Module MSE-3013:
Research Project

Module Facts

Run by School of Medical Sciences

40 Credits or 20 ECTS Credits

Semester 1 & 2

Organiser: Mr Merf Williams

Overall aims and purpose

  • Experience in lab based or in silico research
  • Advanced skills in reading research literature about the chosen topic in biomedical research
  • Advanced skills in writing a thesis about the results of the project
  • Poster presentation and discussion of data in a 1-day conference
  • Follow given protocols
  • Develop a research strategy in conjunction with supervisor.

Course content

  • Workshop about writing skills
  • Experimental or in silico work
  • Poster preparation and presentation
  • Thesis about project

Assessment Criteria

excellent

Category A (70%-100%):

Experimental Work: the student requires very little supervision leading the project after being introduced to the work. A very deep understanding of the employed methods and student suggests alternative or novel approaches to solve experimental problems. Requires only some guidance with the analysis of the findings. Very good record keeping of the work so that somebody who is not familiar with the work can understand what was done. Student carries the project throughout.

Dissertation (Manuscript):

Quality indicators: • Well-organized with high quality written English. • The manuscript has a narrative (i.e. tells a story) guiding the reader through the different sections. • The abstract can be understood without reading the main body of text giving information about the background, research needs, how the problem was addressed, the key findings and their impact. • The introduction leads from the wider, relevant background to the well-defined hypothesis, goals and experimental approach. • The results section guides the reader through the findings with reference to figures and tables, emphasizing the key findings and leading into to the next results paragraph. • Assumes the reader is not an expert in the field, technical & specialist terms are explained at first use. • Includes elements of data handling and hypothesis testing. • Tables and figures are used in an effective way and are well incorporated into the text (with legends and references to them by number in the text). Figure/tables and their legends must be understandable without reading the main body of text. • Text is well referenced (Harvard style). • Excellent knowledge of research area with comprehensive understanding of the current boundaries of the subject. May include some material unknown to supervisor. • Critical discussion of the findings in the context of the published literature, with original interpretation.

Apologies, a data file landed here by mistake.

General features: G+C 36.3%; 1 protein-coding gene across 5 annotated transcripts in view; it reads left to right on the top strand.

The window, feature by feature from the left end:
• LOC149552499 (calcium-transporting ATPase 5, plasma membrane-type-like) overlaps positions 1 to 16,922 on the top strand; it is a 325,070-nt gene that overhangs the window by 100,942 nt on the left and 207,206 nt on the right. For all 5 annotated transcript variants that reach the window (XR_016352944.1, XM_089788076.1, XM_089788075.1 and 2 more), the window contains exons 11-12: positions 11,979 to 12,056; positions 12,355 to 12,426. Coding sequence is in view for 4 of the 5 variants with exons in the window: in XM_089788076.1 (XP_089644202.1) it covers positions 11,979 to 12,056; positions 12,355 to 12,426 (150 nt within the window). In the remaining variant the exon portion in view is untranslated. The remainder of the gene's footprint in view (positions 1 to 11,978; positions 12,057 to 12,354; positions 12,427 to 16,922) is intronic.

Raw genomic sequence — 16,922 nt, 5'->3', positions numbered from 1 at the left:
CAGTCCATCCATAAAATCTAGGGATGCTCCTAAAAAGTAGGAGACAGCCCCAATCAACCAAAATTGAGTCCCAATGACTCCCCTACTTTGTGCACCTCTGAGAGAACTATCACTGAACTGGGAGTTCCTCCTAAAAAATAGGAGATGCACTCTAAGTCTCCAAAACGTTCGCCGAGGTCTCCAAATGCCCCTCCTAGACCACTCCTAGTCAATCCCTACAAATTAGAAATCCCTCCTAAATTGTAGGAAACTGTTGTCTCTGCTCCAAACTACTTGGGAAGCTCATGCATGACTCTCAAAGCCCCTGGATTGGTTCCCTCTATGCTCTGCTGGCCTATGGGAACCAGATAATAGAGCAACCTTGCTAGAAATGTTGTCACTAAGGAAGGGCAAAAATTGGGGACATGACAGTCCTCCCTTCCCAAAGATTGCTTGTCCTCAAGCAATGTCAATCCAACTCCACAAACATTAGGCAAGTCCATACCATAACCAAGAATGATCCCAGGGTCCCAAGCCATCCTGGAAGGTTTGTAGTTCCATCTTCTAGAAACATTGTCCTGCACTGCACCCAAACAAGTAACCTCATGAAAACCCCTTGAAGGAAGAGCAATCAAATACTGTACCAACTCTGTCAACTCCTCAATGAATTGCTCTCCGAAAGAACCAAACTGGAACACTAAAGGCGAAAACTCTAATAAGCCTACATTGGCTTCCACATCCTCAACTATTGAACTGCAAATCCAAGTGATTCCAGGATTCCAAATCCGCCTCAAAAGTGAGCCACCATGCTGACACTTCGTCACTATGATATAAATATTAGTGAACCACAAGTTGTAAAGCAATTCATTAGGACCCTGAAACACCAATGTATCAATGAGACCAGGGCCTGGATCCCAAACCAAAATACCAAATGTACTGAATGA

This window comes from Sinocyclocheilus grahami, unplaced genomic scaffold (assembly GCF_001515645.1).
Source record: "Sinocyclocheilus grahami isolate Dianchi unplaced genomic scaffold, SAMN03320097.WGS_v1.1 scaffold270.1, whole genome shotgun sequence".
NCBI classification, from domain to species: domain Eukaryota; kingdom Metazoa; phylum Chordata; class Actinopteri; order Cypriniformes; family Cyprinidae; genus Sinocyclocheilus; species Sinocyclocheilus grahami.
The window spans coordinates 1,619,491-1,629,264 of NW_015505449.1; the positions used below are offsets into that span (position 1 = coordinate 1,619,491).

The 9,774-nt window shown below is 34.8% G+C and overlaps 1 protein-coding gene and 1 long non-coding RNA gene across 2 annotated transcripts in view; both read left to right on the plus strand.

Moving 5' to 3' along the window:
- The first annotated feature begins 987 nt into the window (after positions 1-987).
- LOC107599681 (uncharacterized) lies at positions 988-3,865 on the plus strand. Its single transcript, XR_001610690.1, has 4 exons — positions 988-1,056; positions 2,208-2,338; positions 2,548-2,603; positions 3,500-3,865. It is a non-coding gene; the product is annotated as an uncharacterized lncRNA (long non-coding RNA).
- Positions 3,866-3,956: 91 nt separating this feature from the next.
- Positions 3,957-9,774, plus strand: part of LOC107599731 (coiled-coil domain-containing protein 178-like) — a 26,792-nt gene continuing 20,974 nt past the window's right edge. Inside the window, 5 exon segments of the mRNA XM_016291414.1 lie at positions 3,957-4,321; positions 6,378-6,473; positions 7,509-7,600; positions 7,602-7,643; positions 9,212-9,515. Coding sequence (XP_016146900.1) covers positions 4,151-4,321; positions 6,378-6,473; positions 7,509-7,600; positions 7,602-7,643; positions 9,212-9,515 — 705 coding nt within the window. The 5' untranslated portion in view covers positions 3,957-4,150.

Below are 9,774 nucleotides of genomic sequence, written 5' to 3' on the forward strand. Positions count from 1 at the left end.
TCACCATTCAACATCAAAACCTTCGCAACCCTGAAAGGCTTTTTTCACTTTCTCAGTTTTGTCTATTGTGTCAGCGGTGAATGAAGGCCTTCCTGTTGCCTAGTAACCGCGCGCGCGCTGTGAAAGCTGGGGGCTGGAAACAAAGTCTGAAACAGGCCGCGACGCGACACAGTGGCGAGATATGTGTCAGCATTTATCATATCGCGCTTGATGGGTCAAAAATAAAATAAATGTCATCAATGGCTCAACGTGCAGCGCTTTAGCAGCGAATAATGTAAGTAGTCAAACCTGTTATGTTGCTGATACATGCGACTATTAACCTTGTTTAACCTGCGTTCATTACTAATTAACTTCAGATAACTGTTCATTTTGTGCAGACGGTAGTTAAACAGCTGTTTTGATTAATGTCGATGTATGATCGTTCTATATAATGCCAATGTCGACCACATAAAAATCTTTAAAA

A* (90-100%): Work could provide the basis for a later publication or could contribute elements to a publicaton. Displays signs of superior originality of thought or approach and insight.

A+ (84-89%): Work could provide the basis for a later publication or could contribute elements to a publicaton, but only after revision. The student exceeds expectations in some of the general criteria and shows a complete command of the subject. Ideas/arguments are highly original.

A (78-83%): The work meets all general criteria. The student shows command of the subject but with minor gaps in knowledge. Ideas/arguments are mostly original.

A- (70-77%): The work meetss most general criteria. The student has command of the subject but with some gaps in knowledge. Ideas/arguments are mostly original.

Poster:

  • introduction is easy to follow for a lay person, introduction is complete
  • figures are fully annotated with complete legends (self-explanatory)
  • good balance between text and figures
  • summary complete
  • quality of the poster would be suitable for a professional scientific meeting.

In silico analysis:

  • students lead on the analysis and employ the tools to their full power
  • students explore additional tools which were not introduced
  • students combine results from different strands of their analysis to a coherent, well supported conclusion/model.

Plan:

  • students lead on the planning process
  • the plan meets all criteria
  • the importance of the key papers is well explained
  • the content is accessible for a lay reader (especially the lay summary)